Alice Lane 3 contributes ‘green lung’ in the heart of Sandton

Alice Lane 3 has added a much-needed ‘green lung’ in the heart of Sandton’s shopping precinct.

The development of Alice Lane 3 allowed architecture, interior design, and space-planning practice Paragon to contribute to a much-needed ‘green lung’ in the heart of Sandton’s shopping precinct.

The project was completed by property developer Abland in May, with The Pivotal Fund Ltd. as the owner. The project achieved Green Star Office V1 Design Rating v1 Achieved rating from the Green Building Council of South Africa. Its ‘green’ features include energy-efficient lighting and air-conditioning systems, with a design that maximises the use of daylighting and good views.

Alice Lane 3 is an office building located on the corner of Alice Lane and Fifth Street in Sandton’s commercial centre, forming part of the R1-billion Alice Lane mixed-use development, which includes easy access to the Sandton Gautrain station, as well as various malls, hotels and offices.

It was designed around an office anchor tenant, but includes showrooms, retail elements, and concept stores on the ground floor, which will interact with the piazza. Alice Lane 1 tenants include Marsh, Bloomberg, Standard Bank, and Virgin Active’s flagship gym, while Alice Lane 2 accommodates Sanlam and Santam.

Paragon had already designed two of the three buildings around the future piazza, which created a canvas from which to work, Founding Director Anthony Orelowitz points out. “Working with generated site line analyses and sun studies, the conceptual design chiselled away at the sculptural forms to generate refined massing, and bring sunlight into the public space, essentially using sunlight to chisel form.”

From the outset, Paragon was aware of the requirement of cellular office space for Bowmans, Orelowitz comments. To ensure that all offices were exposed to natural light, two wings were generated so that external offices and internal offices were exposed equally, thus ensuring that every office is a perimeter office.

While this building is much higher than Alice Lane 1 and 2, a common design language binds the three. However, each building highlights different materials. Unitised aluminium panels are the dominant material in Alice Lane 1, while Alice Lane 3 focuses on glass. “The glazing not only expresses the latest glass technology, but is an expression in terms of light and dark, and also day and night experiences,” Orelowitz elaborates.

Four different types of glass were used on the project, with the main characteristics being a lower U-value and a reduced solar absorption percentage. This relates to a lower glass-surface temperature which, in turn, means to a lower radiant temperature.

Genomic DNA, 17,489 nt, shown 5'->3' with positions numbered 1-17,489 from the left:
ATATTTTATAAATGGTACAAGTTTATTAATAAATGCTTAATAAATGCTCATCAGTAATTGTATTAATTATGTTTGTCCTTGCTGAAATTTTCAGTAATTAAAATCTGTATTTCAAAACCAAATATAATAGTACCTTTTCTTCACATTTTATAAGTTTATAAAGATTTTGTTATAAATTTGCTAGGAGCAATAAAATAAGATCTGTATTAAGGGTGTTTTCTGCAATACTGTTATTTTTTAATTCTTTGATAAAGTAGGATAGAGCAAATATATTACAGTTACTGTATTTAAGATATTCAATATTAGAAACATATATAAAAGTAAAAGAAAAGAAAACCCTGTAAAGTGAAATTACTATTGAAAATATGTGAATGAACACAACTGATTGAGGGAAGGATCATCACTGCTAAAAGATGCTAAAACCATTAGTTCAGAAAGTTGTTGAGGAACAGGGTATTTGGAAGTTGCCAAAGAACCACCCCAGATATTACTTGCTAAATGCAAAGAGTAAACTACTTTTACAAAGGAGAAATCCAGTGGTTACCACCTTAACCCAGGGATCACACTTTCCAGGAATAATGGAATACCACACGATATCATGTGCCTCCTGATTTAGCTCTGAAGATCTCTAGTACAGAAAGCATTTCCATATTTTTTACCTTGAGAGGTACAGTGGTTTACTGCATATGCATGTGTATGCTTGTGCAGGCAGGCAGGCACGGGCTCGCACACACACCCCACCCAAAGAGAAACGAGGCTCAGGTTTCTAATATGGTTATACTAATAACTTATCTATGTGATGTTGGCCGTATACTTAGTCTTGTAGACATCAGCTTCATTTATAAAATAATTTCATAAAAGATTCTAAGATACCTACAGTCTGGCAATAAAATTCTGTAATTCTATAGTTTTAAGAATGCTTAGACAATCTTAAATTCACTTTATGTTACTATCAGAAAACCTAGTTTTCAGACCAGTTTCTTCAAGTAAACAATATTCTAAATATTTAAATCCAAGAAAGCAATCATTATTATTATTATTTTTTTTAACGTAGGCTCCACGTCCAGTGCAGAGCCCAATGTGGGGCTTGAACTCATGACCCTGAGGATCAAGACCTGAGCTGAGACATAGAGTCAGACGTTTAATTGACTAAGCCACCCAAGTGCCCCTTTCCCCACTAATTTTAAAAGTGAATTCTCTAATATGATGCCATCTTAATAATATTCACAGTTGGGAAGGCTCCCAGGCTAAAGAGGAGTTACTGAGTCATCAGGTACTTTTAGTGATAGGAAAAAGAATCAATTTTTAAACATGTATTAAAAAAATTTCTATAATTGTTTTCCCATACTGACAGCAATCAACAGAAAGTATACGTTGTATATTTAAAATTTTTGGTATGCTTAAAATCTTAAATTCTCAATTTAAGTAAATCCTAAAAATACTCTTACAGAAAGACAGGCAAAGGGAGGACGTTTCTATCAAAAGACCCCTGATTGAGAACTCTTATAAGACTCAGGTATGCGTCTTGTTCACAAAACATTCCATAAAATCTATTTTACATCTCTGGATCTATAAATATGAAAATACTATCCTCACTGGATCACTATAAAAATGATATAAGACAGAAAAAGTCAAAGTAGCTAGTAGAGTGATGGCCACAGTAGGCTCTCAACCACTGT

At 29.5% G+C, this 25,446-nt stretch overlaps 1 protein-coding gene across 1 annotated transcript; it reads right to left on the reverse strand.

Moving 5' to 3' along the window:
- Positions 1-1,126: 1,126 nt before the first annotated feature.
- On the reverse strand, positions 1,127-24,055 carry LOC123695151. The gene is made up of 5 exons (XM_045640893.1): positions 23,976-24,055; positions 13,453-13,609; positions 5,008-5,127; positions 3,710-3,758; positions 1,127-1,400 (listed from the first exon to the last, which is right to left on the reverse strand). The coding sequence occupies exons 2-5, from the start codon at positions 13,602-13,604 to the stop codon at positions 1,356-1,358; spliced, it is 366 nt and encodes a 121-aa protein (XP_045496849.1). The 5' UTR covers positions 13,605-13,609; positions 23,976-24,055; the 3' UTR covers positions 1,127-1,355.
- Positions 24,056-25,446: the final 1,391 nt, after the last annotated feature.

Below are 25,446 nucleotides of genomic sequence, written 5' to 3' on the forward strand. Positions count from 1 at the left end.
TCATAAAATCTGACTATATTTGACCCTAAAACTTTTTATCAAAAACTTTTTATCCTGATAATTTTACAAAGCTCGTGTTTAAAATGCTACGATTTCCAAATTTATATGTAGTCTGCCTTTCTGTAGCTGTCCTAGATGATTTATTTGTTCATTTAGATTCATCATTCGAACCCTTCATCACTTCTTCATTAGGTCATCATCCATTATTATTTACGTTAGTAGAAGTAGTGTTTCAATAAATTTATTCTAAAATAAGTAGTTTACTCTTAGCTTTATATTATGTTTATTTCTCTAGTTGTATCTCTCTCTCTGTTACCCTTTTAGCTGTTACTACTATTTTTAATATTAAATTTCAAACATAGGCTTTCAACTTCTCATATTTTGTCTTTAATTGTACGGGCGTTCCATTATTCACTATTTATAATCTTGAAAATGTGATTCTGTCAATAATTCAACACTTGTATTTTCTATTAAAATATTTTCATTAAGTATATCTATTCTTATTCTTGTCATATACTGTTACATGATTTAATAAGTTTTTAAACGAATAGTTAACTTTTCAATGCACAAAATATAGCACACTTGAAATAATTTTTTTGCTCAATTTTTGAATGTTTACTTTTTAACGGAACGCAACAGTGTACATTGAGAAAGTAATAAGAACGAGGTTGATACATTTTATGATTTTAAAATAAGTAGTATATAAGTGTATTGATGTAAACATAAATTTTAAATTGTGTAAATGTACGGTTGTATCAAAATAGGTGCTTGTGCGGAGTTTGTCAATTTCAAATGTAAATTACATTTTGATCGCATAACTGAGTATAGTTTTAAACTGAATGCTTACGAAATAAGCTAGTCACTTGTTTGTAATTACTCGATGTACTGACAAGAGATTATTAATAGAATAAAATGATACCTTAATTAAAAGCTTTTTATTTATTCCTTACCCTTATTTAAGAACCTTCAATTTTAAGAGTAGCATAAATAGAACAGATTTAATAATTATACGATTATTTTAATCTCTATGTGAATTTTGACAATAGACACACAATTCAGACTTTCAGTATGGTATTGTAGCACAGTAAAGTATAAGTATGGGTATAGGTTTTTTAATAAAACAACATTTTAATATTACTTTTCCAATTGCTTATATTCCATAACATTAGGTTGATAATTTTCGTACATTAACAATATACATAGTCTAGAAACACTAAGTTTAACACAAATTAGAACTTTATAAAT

The volumes of Alice Lane 2 are slightly different to Alice Lane 3 in that it accommodates both Sanlam and Santam offices, so two curvaceous forms are separated by an atrium to express both companies, yet linking them at the same time.

Dubbed ‘Tall Alice’, Alice Lane 3 was designed with absolute consideration for Bowmans as the end user. Law firms typically have a higher office-to-floor-plate ratio. In addition to the office density, each unit also needed views and windows. “Hence we had to design a sculptural external element that was practical to the client’s internal operation,” Orelowitz explains. Therefore the H-shaped building allows more peripheral space for views and windows.

It is pulled together by a dramatic central atrium fed from the two cores (north and south). This separation of the two office plates also allows for easy subdivision by the developer, which can lease individual floors or portions thereof as a result.

The project also showcased Paragon’s extensive use of Revit and Rhino modelling software. The entire professional team was encouraged to work on the former in order to aid the coordination process. Working and managing the Revit models from all of the various disciplines made for a smoother flow of information and easier clash detection.

This streamlined the documentation time, boosting productivity and reducing the quantity of rework. “The consistent use of parametric modelling allowed for easy control of elements, and the ability to change or update design elements fairly quickly,” Orelowitz stresses.

The professional team included Taemane Consulting (electrical engineer), C3 Consulting Engineers (mechanical engineer), The Ochre Office (landscape architect), Quanticast (quantity surveyor), L&S Consulting (structural engineer), MG Building Services (wet services), and WBHO (main contractor).

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